Articulating the inherent hazards of sexual privilege comes naturally to the patron saint of art rock alienation Jamie Stewart. Emerging from the Californian mountains as the de facto autocrat behind Xiu Xiu, Stewart, with ongoing assistance from Angela Seo, has for the last 19 years, presented an ambitious accumulation of sordid anecdotes, each one filled with existential desire and despair, informed by queer theory in a tumbleweed of unbending discordant clatter. Using a whispered singing style that musters up thoughts of a panic-stricken Donald Sinden battling allergies, and a counteracting musical smokescreen of naive electronic squall and ostentatious feedback, their 12 albums and countless EPs appear to have been made using instruments sourced from toyshops and jumble sales.
When you listen back through an artist's back catalogue you normally pick out a running theme. Whilst I listen through the previous 11 releases of Jamie Stewart's Xiu Xiu project, less of a band more of a revolving door for the gifted and outcast, the thing that stood out was the beauty of the music. Even if the times were hard. Yes, it was peppered were brutalist motifs but there is always a beauty to it.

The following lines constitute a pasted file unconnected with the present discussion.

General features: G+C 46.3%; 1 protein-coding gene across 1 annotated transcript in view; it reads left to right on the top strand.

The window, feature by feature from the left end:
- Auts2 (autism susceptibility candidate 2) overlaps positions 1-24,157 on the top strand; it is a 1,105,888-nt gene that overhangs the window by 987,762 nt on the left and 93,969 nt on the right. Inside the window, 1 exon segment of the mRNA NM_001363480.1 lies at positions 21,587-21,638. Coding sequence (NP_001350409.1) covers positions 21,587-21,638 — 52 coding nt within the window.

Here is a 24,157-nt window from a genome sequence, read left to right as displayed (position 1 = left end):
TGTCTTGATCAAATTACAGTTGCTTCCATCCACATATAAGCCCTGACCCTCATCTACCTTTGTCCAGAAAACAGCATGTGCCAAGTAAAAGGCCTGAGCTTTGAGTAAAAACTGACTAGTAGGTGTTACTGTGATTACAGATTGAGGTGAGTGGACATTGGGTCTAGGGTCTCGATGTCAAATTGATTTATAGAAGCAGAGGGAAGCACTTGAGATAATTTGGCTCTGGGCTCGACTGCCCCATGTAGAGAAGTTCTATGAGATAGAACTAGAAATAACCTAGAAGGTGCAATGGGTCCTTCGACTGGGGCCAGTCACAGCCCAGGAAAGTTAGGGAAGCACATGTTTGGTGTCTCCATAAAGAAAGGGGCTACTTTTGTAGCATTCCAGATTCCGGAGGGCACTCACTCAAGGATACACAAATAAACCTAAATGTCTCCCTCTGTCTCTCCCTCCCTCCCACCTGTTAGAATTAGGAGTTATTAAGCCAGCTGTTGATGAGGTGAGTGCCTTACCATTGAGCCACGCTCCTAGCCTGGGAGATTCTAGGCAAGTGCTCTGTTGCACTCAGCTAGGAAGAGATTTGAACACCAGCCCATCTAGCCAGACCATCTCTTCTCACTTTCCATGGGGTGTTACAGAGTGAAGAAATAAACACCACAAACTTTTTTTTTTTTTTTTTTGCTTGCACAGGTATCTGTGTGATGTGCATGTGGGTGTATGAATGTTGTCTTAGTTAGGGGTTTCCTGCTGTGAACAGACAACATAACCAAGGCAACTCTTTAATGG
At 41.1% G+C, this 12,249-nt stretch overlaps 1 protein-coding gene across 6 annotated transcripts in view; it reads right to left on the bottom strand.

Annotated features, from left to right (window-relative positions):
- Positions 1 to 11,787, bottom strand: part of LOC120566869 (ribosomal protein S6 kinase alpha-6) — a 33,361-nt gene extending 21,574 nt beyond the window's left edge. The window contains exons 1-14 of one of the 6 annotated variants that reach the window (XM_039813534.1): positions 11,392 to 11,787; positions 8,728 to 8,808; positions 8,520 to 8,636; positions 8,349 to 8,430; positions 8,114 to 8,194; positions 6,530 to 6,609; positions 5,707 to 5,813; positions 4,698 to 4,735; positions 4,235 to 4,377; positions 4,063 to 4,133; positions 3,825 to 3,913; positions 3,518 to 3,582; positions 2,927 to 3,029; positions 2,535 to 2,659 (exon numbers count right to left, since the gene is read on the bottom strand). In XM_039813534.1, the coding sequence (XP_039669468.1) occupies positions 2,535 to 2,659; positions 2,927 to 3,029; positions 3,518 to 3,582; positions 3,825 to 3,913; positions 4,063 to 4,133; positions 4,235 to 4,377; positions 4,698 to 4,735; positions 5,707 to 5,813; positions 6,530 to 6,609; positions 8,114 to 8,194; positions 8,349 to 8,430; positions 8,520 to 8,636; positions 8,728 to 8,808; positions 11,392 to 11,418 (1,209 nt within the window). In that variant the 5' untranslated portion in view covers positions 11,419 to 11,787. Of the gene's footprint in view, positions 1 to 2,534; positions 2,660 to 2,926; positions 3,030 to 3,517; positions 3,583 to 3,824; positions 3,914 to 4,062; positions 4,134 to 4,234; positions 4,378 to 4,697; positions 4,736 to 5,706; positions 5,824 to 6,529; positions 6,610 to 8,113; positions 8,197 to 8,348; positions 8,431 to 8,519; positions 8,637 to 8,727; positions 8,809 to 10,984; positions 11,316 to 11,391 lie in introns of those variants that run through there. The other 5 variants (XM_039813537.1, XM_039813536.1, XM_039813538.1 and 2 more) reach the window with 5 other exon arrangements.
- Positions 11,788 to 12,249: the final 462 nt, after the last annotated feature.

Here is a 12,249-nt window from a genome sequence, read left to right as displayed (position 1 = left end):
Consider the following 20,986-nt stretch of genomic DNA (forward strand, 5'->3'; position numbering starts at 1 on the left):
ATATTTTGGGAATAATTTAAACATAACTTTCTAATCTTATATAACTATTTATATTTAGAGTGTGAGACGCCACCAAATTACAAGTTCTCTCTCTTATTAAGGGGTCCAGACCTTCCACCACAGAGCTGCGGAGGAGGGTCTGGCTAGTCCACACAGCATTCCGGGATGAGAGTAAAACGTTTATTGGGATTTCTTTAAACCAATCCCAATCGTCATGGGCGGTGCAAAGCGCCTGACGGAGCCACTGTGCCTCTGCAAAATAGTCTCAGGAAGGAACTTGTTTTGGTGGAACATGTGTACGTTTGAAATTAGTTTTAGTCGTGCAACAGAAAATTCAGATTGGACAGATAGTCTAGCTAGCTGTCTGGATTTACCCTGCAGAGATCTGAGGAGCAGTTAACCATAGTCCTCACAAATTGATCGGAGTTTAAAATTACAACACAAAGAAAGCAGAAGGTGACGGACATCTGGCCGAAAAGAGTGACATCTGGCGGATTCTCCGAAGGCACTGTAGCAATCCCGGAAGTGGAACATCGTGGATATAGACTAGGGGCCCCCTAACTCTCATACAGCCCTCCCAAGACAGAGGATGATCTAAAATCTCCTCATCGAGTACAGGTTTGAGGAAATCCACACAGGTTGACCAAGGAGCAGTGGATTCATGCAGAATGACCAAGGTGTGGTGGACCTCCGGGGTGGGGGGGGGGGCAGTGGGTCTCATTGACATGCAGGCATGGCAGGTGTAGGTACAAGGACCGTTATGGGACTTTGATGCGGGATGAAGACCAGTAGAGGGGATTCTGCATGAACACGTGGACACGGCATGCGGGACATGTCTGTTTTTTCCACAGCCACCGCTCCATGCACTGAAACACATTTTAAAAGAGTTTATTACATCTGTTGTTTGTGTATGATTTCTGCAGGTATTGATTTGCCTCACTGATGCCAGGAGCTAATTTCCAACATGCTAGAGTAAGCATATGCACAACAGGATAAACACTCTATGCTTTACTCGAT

It's difficult to be a Xiu Xiu fan, mostly because it means you have to listen to so much Xiu Xiu music. Sharon Van Etten seems to acknowledge this at the beginning of OH NO, when she asks Jamie Stewart: "What were you doing there, so un-anxious to be liked?" That's the question regarding a glorious, terrible, improbable body of work that has shades of The Velvet Underground, Suicide, and Einstürzende Neubauten but really sounds only like itself. Though Xiu Xiu is now a duo with Angela Seo, Stewart is the lifetime member.
If you've heard "A Bottle of Rum," the dreamy first single from Oh No featuring Grouper's Liz Harris, then you may have been suckered into imagining Xiu Xiu are going soft on us. No such reprieve (the clue is there in the title). An album of duets, Oh No is as prickly and confrontational as much of Xiu Xiu's discography, with the guest vocalists blending into Jamie Stewart and Angela Seo's nightmarish soundworld to such an extent that it can be difficult to discern outside involvement.